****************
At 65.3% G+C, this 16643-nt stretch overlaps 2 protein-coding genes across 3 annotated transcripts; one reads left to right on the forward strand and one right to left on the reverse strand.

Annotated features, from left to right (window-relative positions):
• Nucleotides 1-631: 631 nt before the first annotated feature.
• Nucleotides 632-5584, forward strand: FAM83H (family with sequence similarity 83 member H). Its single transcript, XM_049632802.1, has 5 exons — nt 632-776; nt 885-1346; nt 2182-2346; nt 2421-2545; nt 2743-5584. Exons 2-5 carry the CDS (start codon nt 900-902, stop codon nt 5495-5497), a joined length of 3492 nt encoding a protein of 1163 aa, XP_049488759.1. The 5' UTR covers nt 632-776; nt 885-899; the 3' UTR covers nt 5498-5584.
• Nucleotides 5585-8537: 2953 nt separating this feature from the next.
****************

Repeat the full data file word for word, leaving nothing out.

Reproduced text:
At 65.3% G+C, this 16643-nt stretch overlaps 2 protein-coding genes across 3 annotated transcripts; one reads left to right on the forward strand and one right to left on the reverse strand.

Annotated features, from left to right (window-relative positions):
• Nucleotides 1-631: 631 nt before the first annotated feature.
• Nucleotides 632-5584, forward strand: FAM83H (family with sequence similarity 83 member H). Its single transcript, XM_049632802.1, has 5 exons — nt 632-776; nt 885-1346; nt 2182-2346; nt 2421-2545; nt 2743-5584. Exons 2-5 carry the CDS (start codon nt 900-902, stop codon nt 5495-5497), a joined length of 3492 nt encoding a protein of 1163 aa, XP_049488759.1. The 5' UTR covers nt 632-776; nt 885-899; the 3' UTR covers nt 5498-5584.
• Nucleotides 5585-8537: 2953 nt separating this feature from the next.